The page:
Thursday, May 19, 2016

"City of the Lost"

Kelley Armstrong graduated with a degree in psychology and then studied computer programming. Now she is a full-time writer and parent, and she lives with her husband and three children in rural Ontario, Canada.

Armstrong applied the Page 69 Test to City of the Lost, the first volume of the new Casey Duncan mystery series, and reported the following:
From page 69:
my path, so close I nearly ram into him. When I back up, he advances, uncomfortably close.

“Eric ...,” Anders says, his voice low.

“Did I give you an order, Detective?”

“Yes, but—”

“No buts. Either I gave you an order or I didn’t, and I don’t know how it works down south, but out here, you disobey an order, and you’ll find yourself in the cell until morning.”

Anders steps between us. He shoulders Dalton back, keeping an eye on him, much the way one might ease off a snarling dog.

“He’s kidding,” Anders says. “He’d only keep you in there until dinner hour.” A wry smile, and I’d like to think he’s kidding, but I get the feeling he’s not.

“I know you’ll want to come along,” Anders continues, “but you just got here. What we have out there is death by misadventure. Not homicide. Normally, that’d still be your gig. But let’s just hold off . We’ll bring the body back, and you can take it from there. Reasonable?”

I nod.

He looks at Dalton. “See how that’s done?” Then a mock whisper for me. “Reasonable isn’t really in Eric’s vocabulary. You’ll get used to it.”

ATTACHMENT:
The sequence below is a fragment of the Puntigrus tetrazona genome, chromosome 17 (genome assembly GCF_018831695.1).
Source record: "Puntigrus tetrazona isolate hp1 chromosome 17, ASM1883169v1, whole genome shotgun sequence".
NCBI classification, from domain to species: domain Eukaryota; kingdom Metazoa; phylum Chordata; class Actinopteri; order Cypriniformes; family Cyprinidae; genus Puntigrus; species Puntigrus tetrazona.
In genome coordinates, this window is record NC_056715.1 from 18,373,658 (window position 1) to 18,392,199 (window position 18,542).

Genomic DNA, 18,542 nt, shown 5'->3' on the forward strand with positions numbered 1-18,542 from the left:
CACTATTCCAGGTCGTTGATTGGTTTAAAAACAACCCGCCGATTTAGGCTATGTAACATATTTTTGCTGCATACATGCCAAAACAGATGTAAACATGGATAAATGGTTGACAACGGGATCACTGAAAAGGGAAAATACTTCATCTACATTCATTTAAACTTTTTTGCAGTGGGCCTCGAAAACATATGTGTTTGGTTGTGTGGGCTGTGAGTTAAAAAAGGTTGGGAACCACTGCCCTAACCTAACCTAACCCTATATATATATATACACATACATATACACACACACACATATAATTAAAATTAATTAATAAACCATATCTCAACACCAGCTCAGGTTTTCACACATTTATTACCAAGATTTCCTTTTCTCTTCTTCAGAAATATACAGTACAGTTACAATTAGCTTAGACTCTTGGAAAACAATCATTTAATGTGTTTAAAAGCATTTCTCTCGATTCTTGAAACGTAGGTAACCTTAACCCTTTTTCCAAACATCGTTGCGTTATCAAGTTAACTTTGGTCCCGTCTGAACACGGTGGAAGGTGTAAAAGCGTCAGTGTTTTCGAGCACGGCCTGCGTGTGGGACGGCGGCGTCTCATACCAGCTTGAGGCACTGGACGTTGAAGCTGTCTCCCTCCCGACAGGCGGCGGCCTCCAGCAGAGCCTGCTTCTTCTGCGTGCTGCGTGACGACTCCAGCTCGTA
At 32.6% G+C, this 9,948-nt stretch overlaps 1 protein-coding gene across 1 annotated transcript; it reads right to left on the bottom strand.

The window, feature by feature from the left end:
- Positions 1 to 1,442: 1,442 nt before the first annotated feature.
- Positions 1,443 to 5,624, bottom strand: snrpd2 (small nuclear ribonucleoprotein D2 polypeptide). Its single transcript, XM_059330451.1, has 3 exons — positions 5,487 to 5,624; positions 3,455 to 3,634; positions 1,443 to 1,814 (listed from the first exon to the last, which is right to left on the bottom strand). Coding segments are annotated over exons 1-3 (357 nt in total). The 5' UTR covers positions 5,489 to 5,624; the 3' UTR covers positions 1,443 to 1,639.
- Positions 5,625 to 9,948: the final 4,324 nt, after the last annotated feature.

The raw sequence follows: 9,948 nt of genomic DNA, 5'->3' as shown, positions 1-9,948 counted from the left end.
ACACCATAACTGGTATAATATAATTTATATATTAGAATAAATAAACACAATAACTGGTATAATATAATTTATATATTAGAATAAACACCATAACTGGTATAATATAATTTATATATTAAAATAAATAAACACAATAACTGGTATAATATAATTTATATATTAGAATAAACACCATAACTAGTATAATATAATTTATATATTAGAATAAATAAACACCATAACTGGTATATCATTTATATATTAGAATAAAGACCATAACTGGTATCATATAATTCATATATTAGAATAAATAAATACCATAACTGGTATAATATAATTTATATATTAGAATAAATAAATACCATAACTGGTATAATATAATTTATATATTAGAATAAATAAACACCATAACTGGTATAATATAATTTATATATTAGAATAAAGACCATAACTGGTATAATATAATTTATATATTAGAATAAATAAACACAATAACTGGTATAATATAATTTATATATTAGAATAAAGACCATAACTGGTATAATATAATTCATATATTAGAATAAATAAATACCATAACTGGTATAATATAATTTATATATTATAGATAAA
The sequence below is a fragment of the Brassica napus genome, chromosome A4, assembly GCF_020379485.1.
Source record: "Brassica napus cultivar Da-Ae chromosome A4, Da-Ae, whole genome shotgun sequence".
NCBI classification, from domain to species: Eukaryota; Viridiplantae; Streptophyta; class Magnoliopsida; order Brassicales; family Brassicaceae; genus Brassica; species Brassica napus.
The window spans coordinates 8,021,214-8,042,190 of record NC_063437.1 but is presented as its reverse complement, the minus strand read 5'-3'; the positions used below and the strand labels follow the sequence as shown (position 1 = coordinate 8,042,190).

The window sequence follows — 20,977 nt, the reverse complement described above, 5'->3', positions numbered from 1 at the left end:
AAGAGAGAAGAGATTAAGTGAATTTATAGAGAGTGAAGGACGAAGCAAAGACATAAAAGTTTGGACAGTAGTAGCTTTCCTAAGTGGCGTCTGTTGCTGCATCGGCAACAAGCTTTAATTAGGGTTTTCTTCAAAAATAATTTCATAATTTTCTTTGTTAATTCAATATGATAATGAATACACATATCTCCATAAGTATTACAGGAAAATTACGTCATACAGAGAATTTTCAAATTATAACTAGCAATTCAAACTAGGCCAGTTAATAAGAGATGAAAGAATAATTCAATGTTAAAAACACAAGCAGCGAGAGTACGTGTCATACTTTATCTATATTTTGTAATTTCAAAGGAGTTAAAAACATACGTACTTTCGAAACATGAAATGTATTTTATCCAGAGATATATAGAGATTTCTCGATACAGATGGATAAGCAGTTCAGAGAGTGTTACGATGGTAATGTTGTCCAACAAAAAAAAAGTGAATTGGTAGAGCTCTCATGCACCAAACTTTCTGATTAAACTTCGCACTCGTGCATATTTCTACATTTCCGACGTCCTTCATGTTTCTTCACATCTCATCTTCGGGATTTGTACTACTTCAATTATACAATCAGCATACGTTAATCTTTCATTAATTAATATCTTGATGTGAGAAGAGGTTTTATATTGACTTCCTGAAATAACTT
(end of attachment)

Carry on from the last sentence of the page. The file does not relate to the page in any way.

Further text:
The grin he shoots Dalton holds a note of exasperated affection, as if for a sometimes- difficult younger brother. Dalton only snorts and points at the back of the ATV.

“I thought I’d drive today, boss,” Anders says. “You hop on back.”

Dalton gets on the ATV and revs the engine.

“That means get on or I’m walking,” the deputy says to me. “Eric drives. Always.”

I nod. It’s not a tip about transportation. Employee relationships might be a little casual here, but Eric Dalton is in charge, and I’d best not forget it. Which is fine. That’s one reason I like being a cop. My brain understands paramilitary relationships, often better than normal ones.

Anders gives me directions to the station and then says, “Go directly there. Park out back and head in the rear door. Anyone flags
Sometimes the page 69 test works out well, and it did with this book. City of the Lost is a mystery set in a hidden town in the Yukon, where people go to disappear. The narrator, Casey Duncan, goes there when her past catches up with her. and it turns out her timing is perfect. As a homicide detective, she has no problem being admitted…because the town seems as if it may be in need of someone with her particular skills.

On page 69, she’s flown in with the sheriff, Eric Dalton. She’s literally just arrived and they’re met by the deputy, Will Anders, who reports that their “runner”—a resident who fled into the forest—has been found. Dead. Casey insists on going. Dalton refuses, and we get a bit of character work, seeing the interplay between Anders and Dalton, which tells Casey what she can expect in her new town.

Page 69 also give Casey—and the reader—a sense that law enforcement in Rockton may work a little differently. A place like this isn’t run by the rules one would find “down south” and if the sheriff wants to throw you in a cell for the crime of pissing him off, he can do that. Which may suggest that while this is a contemporary mystery, there’s an air of the Wild West about Rockton.
Visit Kelley Armstrong's website.

--Marshal Zeringue